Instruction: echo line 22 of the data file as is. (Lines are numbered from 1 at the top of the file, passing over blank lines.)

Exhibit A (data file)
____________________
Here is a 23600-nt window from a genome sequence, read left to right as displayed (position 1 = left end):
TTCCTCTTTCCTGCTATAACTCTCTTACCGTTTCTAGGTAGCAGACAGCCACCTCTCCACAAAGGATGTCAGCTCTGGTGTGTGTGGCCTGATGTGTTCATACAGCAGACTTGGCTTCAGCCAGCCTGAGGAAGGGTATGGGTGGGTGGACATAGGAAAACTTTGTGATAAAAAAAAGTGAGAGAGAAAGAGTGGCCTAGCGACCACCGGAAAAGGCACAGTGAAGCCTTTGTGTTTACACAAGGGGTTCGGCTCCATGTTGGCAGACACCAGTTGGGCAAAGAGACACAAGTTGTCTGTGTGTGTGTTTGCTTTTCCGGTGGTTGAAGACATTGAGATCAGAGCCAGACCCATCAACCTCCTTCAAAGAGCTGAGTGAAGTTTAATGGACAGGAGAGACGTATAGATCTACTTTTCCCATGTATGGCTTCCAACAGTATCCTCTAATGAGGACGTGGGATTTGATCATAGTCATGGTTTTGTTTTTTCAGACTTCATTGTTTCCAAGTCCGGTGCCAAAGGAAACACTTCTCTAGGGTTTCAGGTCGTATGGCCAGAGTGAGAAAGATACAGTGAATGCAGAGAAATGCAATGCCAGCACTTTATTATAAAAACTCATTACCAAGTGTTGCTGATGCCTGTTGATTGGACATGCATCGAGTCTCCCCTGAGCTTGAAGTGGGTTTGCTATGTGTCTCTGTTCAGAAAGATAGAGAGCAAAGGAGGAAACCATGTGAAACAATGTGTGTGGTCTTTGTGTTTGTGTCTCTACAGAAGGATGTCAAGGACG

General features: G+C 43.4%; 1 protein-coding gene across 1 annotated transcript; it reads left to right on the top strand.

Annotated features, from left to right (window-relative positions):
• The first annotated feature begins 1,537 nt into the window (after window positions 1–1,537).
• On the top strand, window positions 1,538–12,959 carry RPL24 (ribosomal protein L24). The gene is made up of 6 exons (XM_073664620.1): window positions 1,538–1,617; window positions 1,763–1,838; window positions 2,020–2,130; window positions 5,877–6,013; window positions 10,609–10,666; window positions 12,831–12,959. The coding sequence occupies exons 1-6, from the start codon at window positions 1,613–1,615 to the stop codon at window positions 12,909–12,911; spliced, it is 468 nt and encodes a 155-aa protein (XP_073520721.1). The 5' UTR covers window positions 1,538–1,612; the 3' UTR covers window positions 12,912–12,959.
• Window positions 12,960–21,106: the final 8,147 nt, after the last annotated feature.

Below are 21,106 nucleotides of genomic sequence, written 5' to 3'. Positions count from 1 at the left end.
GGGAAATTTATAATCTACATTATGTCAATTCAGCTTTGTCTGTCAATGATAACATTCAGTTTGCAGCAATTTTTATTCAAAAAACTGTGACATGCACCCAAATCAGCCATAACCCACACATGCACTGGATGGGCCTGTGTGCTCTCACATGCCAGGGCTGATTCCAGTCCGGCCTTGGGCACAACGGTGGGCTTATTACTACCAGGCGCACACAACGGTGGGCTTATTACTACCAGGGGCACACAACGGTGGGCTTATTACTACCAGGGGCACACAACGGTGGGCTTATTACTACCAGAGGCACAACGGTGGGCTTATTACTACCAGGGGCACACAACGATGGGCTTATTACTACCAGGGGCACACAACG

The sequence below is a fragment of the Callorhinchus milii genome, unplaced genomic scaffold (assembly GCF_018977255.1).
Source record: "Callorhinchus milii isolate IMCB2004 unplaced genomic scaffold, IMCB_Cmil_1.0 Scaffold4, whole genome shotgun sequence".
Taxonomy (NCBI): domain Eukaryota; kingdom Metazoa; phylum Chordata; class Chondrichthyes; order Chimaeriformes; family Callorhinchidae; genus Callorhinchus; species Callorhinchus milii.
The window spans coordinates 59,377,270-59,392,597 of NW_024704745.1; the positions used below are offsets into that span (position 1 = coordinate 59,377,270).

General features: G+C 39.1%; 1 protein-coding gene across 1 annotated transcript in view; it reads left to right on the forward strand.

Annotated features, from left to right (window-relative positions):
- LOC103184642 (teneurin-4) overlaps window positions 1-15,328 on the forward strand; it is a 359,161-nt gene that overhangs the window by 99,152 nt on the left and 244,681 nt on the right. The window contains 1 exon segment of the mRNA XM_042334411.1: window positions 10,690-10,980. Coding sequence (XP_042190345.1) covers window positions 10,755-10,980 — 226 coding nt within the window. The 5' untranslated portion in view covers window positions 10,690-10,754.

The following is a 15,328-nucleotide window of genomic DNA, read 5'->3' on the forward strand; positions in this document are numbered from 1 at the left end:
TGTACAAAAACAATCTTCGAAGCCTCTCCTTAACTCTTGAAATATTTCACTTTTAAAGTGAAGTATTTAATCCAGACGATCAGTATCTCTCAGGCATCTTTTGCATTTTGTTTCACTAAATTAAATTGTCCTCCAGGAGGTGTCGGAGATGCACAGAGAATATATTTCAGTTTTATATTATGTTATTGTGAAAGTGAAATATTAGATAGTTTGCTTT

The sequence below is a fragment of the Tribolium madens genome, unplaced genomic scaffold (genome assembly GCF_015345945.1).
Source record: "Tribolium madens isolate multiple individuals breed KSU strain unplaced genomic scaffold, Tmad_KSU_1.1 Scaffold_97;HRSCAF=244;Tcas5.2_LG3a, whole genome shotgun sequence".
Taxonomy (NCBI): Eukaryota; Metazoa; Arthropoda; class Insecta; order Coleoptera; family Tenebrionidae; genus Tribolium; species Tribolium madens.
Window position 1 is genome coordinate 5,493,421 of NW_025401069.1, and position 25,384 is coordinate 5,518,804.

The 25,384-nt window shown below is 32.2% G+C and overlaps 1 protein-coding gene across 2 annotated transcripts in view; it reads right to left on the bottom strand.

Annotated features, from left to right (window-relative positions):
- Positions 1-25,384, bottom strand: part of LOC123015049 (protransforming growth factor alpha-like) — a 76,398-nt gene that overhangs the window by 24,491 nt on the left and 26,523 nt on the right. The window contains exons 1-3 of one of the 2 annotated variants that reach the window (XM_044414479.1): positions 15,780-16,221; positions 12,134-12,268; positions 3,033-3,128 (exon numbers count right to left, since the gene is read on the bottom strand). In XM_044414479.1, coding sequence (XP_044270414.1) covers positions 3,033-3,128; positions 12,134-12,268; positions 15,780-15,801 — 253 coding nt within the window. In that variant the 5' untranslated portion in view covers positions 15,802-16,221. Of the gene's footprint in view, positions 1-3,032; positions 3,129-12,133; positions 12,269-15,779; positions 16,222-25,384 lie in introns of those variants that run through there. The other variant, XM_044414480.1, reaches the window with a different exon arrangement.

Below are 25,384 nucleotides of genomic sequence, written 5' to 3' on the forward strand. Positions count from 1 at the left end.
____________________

Window position 1 is genome coordinate 5,493,421 of NW_025401069.1, and position 25,384 is coordinate 5,518,804.